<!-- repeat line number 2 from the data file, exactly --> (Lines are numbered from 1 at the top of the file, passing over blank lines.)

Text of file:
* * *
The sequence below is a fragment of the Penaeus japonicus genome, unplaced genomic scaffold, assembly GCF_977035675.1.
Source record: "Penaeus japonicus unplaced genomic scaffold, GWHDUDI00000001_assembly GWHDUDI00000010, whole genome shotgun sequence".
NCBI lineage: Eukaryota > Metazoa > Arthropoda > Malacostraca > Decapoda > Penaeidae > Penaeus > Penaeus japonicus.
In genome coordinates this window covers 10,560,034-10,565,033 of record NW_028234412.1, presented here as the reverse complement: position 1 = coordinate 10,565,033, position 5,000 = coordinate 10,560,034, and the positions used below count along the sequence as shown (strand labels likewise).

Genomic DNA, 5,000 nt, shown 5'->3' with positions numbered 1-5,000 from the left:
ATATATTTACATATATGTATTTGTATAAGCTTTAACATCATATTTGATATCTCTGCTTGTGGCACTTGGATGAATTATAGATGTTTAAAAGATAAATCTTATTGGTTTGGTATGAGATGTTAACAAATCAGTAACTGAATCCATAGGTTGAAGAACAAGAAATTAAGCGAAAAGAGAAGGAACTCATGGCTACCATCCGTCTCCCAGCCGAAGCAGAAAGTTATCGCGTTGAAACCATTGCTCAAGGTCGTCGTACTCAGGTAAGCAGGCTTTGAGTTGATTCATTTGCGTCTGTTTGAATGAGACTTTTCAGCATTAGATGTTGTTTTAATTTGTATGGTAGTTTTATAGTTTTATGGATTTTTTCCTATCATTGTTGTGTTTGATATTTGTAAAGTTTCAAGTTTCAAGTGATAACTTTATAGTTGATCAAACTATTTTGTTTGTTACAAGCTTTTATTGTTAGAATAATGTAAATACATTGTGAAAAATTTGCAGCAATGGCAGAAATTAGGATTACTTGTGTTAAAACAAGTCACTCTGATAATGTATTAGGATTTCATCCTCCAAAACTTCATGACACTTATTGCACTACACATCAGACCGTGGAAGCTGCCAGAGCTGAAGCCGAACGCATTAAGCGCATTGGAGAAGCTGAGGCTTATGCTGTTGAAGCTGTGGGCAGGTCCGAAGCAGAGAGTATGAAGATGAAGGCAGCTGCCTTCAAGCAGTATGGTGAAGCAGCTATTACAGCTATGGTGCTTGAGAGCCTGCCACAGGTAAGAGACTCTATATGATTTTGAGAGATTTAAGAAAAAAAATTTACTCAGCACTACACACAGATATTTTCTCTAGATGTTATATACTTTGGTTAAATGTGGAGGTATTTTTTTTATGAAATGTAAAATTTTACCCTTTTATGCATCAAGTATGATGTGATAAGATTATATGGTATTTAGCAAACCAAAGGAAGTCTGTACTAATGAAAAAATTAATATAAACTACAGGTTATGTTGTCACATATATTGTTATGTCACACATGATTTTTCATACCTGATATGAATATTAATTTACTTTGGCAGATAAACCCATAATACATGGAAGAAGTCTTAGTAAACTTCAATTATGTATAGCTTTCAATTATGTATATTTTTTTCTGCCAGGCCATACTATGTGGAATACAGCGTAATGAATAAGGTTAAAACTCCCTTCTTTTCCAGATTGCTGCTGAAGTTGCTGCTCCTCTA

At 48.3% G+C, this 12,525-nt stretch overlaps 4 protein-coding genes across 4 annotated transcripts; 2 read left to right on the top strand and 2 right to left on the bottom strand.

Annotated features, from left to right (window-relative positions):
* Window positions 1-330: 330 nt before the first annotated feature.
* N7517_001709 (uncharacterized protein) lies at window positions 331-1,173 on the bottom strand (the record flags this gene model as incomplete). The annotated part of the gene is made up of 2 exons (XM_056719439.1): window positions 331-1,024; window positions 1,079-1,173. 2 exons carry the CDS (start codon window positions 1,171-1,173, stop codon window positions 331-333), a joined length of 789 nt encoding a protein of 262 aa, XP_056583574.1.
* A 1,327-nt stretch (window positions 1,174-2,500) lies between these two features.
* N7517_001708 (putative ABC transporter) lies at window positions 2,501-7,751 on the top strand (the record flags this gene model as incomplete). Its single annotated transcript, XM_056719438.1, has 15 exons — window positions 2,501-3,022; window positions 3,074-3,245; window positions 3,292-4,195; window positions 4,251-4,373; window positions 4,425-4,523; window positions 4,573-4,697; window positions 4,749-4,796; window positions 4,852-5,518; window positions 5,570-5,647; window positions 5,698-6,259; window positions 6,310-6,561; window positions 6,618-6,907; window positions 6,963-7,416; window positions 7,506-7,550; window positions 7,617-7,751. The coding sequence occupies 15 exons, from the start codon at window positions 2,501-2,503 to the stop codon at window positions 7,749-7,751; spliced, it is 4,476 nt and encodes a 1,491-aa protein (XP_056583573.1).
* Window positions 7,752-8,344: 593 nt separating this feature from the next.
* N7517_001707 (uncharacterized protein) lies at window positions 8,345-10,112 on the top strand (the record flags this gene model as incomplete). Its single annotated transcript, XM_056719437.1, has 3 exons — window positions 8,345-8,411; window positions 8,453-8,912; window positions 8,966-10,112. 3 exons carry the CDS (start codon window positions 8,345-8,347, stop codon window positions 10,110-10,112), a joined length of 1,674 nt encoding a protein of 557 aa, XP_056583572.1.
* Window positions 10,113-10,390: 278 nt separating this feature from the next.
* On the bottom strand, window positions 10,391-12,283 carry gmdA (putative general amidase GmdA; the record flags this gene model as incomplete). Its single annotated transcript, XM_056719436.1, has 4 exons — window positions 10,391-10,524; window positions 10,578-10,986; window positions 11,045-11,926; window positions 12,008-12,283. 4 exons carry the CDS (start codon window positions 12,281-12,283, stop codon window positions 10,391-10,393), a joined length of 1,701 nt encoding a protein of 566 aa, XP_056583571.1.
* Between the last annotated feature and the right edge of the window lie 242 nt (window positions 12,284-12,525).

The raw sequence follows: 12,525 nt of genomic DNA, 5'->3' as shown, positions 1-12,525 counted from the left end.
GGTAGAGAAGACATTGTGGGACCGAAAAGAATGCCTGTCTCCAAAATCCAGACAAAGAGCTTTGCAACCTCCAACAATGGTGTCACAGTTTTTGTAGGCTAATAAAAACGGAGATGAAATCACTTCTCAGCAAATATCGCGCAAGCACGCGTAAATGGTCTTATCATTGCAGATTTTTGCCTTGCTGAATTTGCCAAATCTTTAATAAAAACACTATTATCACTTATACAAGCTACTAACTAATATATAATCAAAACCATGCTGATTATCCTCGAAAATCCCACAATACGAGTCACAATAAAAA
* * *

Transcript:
Source record: "Penaeus japonicus unplaced genomic scaffold, GWHDUDI00000001_assembly GWHDUDI00000010, whole genome shotgun sequence".